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Suicide prevention: 'Alone is a lie'

Posted at 12:39 AM, Sep 10, 2020
and last updated 2020-09-10 00:39:18-04

INDIANAPOLIS — Marcus Watts is familiar with mental health struggles, after surviving the darkest days of his life in his mid 20's.

"When my friends passed it was like a domino effect because I lost five people close to me in a matter of like 18 months. Three to gun violence and then two that died by suicide. I was just trying to find my way," Watts said.

At the time Watts was also battling alcohol addiction. Today, at 30-years-old he's sober and has indeed found his way, using motivational speaking to help other people understand they are not alone. Watts never attempted to take his own life, but realized if he didn't get help an irreversible action could lie ahead.

"I was struggling with finding my purpose. I always played sports, so I went to college for a couple years and when the sports didn't pan out you kind of feel lost. Now you're 22, 23, no job history, so it's hard to find a job. I had my first son when I was 18, so I was already a parent. Those type of things start to catch up with you," Watts said.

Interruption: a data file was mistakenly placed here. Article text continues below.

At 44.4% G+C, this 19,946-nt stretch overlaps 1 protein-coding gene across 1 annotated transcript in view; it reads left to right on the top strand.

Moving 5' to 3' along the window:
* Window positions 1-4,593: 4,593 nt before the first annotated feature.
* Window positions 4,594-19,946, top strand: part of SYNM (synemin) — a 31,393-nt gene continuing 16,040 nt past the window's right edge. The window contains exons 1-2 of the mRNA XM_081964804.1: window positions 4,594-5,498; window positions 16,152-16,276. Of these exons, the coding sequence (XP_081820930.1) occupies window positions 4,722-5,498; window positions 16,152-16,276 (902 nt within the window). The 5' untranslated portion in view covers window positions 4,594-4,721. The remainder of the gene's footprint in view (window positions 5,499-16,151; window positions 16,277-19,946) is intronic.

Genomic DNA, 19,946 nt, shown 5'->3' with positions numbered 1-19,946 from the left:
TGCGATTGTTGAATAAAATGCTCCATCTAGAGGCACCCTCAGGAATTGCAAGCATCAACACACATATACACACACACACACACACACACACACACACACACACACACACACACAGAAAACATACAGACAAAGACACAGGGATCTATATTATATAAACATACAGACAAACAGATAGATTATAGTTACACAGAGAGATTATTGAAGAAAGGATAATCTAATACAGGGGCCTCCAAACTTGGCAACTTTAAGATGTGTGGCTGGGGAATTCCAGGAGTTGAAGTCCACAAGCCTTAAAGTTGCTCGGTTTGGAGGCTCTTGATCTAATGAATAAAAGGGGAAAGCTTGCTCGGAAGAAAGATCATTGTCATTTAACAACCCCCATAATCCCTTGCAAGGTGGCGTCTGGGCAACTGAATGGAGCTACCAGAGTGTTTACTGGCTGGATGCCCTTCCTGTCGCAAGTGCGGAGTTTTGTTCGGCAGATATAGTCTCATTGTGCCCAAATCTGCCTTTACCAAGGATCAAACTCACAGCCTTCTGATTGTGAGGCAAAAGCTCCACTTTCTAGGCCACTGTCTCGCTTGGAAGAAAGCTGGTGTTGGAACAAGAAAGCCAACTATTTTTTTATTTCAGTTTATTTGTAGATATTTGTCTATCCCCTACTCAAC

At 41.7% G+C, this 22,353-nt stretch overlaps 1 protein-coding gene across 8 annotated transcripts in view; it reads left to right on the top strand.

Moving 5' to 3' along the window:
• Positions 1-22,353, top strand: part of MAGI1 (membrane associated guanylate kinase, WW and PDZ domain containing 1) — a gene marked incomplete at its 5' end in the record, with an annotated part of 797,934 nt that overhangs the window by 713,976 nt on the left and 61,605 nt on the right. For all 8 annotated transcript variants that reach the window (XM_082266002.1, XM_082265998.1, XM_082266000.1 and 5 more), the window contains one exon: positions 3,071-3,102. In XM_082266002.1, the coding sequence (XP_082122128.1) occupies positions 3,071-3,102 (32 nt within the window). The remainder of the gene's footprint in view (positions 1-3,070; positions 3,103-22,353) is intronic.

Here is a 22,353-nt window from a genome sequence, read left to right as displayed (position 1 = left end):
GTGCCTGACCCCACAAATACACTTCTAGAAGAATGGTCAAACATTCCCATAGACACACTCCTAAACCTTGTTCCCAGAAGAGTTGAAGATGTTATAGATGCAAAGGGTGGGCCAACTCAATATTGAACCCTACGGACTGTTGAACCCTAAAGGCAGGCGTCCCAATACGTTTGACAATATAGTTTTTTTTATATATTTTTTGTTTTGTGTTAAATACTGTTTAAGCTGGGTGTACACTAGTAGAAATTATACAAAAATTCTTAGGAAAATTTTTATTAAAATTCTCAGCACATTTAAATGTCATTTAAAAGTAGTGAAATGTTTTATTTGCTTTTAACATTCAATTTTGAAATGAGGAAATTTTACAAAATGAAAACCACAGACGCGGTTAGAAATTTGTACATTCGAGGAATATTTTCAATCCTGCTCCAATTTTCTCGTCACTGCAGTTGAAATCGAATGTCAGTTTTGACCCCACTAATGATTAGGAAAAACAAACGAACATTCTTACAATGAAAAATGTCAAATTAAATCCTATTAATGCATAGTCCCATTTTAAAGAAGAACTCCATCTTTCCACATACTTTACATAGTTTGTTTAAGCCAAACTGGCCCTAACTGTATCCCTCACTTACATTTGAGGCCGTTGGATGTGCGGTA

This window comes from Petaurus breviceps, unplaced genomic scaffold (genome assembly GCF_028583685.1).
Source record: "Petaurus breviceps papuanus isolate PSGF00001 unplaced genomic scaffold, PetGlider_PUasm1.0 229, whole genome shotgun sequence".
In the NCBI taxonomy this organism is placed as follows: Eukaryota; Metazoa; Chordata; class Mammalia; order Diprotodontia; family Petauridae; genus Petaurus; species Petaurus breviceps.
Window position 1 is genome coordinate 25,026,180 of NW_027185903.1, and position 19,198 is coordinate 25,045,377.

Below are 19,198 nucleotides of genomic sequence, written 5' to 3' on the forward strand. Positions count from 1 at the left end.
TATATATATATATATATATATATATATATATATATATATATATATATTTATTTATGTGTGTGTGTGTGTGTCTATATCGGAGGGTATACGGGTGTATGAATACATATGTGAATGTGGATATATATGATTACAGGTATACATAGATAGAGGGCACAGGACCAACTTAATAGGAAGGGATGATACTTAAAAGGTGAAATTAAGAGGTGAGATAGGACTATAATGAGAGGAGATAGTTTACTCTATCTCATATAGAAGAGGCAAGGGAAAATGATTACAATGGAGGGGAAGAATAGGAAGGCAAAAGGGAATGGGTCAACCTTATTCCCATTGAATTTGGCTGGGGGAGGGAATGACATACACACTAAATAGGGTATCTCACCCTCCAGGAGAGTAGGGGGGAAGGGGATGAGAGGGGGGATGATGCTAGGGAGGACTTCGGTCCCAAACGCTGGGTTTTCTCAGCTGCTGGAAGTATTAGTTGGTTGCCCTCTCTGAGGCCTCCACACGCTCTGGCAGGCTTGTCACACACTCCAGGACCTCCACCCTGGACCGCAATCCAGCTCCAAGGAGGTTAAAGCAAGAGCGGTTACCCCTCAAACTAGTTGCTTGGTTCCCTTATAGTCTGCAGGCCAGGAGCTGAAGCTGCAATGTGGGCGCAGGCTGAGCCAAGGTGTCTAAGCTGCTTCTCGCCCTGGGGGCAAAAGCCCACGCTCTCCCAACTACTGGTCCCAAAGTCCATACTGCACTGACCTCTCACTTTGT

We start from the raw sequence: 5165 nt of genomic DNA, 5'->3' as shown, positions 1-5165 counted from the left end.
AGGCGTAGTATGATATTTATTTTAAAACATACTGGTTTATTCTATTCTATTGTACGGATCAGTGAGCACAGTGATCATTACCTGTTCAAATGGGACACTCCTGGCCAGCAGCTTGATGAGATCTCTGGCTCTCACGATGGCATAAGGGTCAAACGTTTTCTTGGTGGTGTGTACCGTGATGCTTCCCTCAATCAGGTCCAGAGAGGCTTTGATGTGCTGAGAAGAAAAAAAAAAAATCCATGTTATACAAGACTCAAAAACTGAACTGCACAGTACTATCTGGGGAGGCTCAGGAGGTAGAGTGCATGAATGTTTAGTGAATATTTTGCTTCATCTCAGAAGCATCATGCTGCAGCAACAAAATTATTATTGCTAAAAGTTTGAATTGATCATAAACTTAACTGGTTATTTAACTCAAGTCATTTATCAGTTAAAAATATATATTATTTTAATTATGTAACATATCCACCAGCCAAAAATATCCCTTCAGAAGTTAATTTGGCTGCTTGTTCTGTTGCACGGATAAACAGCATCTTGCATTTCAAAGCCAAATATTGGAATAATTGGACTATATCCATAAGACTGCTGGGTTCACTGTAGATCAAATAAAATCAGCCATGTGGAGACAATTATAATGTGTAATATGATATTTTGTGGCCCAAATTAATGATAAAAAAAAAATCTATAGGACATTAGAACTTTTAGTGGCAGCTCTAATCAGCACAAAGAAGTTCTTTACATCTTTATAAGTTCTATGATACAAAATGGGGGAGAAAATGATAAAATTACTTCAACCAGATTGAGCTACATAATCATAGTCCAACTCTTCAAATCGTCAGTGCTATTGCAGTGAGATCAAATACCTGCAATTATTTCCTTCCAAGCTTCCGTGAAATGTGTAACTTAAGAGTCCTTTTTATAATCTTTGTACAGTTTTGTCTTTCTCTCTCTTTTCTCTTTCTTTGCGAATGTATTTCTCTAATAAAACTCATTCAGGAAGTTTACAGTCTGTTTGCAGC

In this Suicide Prevention and Awareness Month, Watts will be among the voices heard Thursday during Radio One's 'Stop The Music' broadcast, highlighting mental health issues. During this pandemic especially, he is speaking up in hopes of reminding everyone that your fears or anxiety are shared by your neighbors, whether working from home, not working at all, or working in a high-risk environment.

"I saw that happen with my sister and my mother who works at the VA hospital, and even my spouse losing her job, it took a toll on me and a lot of my friends and family as well," Watts said.

The words on Watts' shirt say "alone is a lie." He says that's a message anyone feeling alone should understand.

"If you feel like you're alone and in your mind its just repeating that, telling you you don't need to reach out to anyone because they're not going to understand you. Your parents won't understand, your friends won't understand. That feeling of being alone, it's a lie," Watts said.

Anyone in the state can dial 2-1-1 to access help and you can find links to organizations like the Bowen Center, which offers help by clicking here: or here for 2-1-1:

Radio One will stop the music on five Indianapolis Radio Stations starting at 10 a.m. to observe World Suicide Prevention Day. The "Stop The Music" radio block can be heard on 106.7 WTLC, Hot 96.3, RadioNow 100.9, WTLC-AM 1310/92.7FM and LaGrande 105.1.

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